The data model used for this example contains two tables: Sales and Budget. The two tables are linked to Customer, Date, and Product through a set of relationships. They are strong relationships for the Sales table, which contains information at the key granularity; and weak relationships for the Budget table, which must be linked to the three dimensions at a different granularity.

Weak relationships are a new feature in Power BI. We will cover them in detail in a future article. We use the Budget table of the model to create several forecast measures. Here our main focus is on being able to prepare a chart like the following one:

On the same chart the four lines represent these values:

  • Green solid line: YTD Sales Amount is the year-to-date value of the actual sales. Because we only have sales until August 15, starting from August the line becomes flat.
  • Black dashed line: YTD Forecast is the year-to-date of the budget. The chart shows that the budget predictions were too low, as Sales Amount is always much higher than Forecast.
  • Red dotted line: YTD Sales & Forecast mixes the two values, using actual sales before August 15, and budget information after that date. The difference between this line and YTD Sales Amount starts to show at the end of August, because 15 days in August are already using budget values instead of actuals.
  • Cyan dotted line: YTD Adj Sales & Forecast shows the actuals before August 15 and an adjusted value for the forecast. The adjusted forecast applies a correction to the budget based on the difference between budget and actuals in the previous months.

In order to understand the results of these measures, the following matrix shows the different values without the YTD calculation needed in the chart:

The Forecast measure in the demo model is quite an advanced piece of DAX code that would require a full article by itself. The curious reader will find more information on how to reallocate budget at different granularities in the video Budgeting with Power BI. In this article, we use the Forecast measure without detailed explanations; our goal is to explain how to compute the next measure: Remaining Forecast.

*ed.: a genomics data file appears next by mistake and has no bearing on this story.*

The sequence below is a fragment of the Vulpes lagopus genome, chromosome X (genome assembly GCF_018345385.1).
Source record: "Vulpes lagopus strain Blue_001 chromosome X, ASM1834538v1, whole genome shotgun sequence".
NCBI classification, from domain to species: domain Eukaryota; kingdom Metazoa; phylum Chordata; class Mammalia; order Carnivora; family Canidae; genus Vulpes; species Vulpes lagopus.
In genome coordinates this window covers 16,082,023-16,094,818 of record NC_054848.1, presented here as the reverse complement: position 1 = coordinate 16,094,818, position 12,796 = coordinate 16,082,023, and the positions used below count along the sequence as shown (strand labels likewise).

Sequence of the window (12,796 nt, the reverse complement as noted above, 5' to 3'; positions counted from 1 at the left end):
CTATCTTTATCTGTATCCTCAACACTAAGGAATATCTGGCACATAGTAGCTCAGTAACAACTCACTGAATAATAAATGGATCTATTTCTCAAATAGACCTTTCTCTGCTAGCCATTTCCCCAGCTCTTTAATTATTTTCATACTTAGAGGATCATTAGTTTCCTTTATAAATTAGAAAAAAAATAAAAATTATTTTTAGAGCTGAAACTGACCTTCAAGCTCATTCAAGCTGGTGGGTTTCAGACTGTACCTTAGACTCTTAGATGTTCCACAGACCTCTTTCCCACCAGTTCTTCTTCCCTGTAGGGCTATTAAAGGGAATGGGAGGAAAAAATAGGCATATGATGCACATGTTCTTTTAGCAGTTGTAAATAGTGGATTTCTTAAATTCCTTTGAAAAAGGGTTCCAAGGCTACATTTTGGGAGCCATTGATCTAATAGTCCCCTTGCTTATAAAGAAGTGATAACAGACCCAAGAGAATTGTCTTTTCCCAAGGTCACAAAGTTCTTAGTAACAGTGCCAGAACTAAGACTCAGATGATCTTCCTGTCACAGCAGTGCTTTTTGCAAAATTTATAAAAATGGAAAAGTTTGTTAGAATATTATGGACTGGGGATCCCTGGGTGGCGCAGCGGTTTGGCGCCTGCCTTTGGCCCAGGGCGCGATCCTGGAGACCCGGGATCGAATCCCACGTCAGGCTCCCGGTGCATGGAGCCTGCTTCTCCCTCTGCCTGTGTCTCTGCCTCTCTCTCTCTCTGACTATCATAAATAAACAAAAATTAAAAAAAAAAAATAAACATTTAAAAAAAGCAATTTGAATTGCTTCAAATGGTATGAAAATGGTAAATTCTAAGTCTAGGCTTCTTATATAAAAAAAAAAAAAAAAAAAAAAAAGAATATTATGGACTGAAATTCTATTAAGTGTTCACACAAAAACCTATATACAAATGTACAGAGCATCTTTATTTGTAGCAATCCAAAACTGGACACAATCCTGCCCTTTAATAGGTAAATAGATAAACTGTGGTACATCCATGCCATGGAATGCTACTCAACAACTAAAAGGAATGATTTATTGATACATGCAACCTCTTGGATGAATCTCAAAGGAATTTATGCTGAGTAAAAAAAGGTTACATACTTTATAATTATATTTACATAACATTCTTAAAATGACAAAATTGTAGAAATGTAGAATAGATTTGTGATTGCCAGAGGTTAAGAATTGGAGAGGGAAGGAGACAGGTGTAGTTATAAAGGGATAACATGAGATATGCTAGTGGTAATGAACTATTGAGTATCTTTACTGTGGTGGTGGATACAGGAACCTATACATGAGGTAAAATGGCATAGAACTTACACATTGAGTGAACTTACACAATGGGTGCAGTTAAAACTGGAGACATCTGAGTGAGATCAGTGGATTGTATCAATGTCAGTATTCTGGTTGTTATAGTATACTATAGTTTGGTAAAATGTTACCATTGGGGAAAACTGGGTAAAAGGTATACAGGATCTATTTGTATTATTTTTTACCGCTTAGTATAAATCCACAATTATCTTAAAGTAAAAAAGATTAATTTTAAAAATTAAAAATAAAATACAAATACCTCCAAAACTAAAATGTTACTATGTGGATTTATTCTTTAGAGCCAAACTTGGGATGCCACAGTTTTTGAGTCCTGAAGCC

The Remaining Forecast measure must analyze the Sales table, finding the last day for which there are sales, and only then computing the forecasts. Here is the code:

Remaining Forecast :=
VAR LastDateWithSales =
    CALCULATE (
        MAX ( Sales[OrderDateKey] ),
        ALL ( Sales )
    )
VAR Result =
    CALCULATE (
        [Forecast],
        KEEPFILTERS ( 'Date'[DateKey] > LastDateWithSales )
    )
RETURN
    Result

There are just a couple of interesting notes about this formula: we had to use ALL on Sales when computing the LastDateWithSales variable to retrieve the last ever date with sales. Without the ALL modifier, the variable would compute the last date with sales in the filtered period (or context). This would return incorrect figures.

The other note is about the use of KEEPFILTERS when filtering the date in the Result variable. Because the filter operates on the DateKey column, which is the primary key of a table marked as a date table, it would override any previously existing filter. Therefore, KEEPFILTERS is needed in order to force the calculation within the currently selected time period.